Colonial Glasshouse Effects
From the Series: Plantationocene
Across the colder, wealthier parts of the world, “houseplants” adapted to warmer climes have become deeply engrained in people’s everyday lives, moving between homes, friends, and relatives. Yet they pose potentially unsettling questions: How and why have they made their way to where they are suited to the warmth of indoor environments, but not the surrounding climatic conditions? In what ways do these plants’ indoor worlds—our homes—carry forward such processes? What might such stories tell us about the era that some are calling the “Plantationocene”?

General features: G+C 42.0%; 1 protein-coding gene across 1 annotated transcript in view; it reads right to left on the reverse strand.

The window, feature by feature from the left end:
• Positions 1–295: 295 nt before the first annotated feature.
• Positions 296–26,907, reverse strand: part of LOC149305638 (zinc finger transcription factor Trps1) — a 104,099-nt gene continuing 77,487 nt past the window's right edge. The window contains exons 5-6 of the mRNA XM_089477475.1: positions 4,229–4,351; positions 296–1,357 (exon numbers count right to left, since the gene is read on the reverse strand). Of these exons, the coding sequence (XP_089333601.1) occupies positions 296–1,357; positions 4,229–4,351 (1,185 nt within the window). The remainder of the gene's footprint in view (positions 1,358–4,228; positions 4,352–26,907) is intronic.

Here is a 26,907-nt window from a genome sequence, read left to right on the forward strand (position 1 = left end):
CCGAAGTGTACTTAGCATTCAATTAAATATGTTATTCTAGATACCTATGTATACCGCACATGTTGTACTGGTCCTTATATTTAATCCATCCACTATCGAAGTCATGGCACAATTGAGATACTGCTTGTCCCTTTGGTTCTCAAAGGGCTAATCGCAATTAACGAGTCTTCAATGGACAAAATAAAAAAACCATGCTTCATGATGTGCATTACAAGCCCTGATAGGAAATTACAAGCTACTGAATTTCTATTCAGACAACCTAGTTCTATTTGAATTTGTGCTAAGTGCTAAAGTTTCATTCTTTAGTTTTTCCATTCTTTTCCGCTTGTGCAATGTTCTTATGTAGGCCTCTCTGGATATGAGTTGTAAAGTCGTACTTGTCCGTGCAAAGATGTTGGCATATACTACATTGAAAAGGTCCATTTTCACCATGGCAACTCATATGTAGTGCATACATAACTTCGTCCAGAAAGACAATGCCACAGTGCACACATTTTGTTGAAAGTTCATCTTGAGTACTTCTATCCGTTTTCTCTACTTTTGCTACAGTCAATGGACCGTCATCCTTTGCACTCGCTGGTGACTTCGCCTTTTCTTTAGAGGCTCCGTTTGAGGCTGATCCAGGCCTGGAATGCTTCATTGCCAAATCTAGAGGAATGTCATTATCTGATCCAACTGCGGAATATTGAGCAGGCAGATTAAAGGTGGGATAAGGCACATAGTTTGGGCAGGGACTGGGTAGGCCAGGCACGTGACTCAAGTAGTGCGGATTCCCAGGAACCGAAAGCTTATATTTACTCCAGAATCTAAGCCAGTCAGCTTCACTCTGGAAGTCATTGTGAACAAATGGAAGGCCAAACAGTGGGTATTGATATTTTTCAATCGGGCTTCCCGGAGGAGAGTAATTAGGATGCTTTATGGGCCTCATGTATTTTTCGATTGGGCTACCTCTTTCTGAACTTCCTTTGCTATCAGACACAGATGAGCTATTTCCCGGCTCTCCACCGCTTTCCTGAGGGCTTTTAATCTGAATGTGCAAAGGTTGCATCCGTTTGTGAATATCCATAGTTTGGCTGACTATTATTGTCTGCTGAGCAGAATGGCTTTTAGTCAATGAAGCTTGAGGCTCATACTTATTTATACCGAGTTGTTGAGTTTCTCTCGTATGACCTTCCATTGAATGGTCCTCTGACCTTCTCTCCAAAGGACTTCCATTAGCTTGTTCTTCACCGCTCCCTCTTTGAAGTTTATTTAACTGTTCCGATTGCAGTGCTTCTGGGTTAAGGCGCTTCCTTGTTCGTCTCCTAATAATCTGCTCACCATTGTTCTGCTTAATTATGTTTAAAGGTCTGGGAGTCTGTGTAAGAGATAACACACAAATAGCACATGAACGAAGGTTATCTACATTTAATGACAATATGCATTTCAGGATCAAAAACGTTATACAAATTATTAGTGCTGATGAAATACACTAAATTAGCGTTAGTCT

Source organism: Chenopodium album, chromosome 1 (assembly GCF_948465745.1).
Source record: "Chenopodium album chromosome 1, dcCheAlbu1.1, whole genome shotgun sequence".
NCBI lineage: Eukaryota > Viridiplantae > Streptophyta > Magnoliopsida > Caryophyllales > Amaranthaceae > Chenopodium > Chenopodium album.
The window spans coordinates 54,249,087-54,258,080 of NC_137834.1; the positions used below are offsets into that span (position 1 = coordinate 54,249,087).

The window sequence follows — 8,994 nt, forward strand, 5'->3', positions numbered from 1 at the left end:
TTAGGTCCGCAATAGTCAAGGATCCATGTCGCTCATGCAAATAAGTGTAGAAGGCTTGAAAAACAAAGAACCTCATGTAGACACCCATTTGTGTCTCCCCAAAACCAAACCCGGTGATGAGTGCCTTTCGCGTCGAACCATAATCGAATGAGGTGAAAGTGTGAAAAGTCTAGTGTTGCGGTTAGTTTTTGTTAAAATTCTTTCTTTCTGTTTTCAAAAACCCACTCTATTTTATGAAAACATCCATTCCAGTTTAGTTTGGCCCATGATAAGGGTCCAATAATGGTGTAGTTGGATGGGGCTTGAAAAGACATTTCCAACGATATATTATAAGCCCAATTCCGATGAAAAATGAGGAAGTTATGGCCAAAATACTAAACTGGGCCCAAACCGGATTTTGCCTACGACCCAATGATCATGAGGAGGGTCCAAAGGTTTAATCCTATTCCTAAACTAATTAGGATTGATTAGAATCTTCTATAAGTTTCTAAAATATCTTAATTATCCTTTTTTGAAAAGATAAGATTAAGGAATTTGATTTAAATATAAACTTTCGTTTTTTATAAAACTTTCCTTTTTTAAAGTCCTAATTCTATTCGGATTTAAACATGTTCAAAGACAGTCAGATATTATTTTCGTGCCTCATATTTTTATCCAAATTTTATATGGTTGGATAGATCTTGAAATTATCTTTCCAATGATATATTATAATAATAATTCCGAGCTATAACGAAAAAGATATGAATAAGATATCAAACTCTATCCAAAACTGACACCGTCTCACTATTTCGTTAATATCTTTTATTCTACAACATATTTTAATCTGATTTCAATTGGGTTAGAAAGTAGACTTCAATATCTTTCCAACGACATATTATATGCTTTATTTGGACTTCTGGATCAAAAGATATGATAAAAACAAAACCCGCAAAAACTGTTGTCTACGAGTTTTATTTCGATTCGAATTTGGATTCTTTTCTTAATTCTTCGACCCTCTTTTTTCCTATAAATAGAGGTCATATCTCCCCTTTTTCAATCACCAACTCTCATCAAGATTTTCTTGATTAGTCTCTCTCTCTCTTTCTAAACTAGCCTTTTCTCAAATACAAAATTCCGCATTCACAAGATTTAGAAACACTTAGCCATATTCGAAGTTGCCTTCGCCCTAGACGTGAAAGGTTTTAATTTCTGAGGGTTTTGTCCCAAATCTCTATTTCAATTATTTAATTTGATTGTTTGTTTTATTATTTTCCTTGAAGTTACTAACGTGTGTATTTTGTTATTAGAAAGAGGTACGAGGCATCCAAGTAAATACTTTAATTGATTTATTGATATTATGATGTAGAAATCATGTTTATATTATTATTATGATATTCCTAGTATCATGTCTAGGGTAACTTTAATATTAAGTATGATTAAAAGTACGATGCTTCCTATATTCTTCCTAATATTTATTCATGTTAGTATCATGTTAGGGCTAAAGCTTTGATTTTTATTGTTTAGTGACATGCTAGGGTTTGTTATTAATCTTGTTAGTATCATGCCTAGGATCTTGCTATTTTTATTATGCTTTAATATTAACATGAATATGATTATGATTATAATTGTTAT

The role of technology within broader social processes offers some clues. In the late 1400s, the first documented seeds and bulbs were collected by Europeans in newly “discovered” territories (Mgbeoji 2014). By the end of the 1800s, many of today’s popular houseplants—including Pelargoniums (Fig. 1)—had made their way to Europe (Boddy 2013). From London to Copenhagen, plants were housed in orangeries and glasshouses as displays of knowledge and wealth; or as commodities, such as coffee, under early glasshouse production (Pendergrast 2010). Indeed, glasshouses served as cocoons by which plants could be transported (Ward 1852), tested, and “improved” during their transformation from colonial plunder to plantation-produced commodity (Keogh 2022). As technologies like indoor heating and larger, clearer glass became cheaper, especially during the 1900s, it became possible for a broader swathe of the middle-classes to emulate in their own windowsills the grand plant displays of the rich (T. Martin 1988). These technologies became cheaper during the twentieth century and exotic houseplants found their way into the homes of all classes.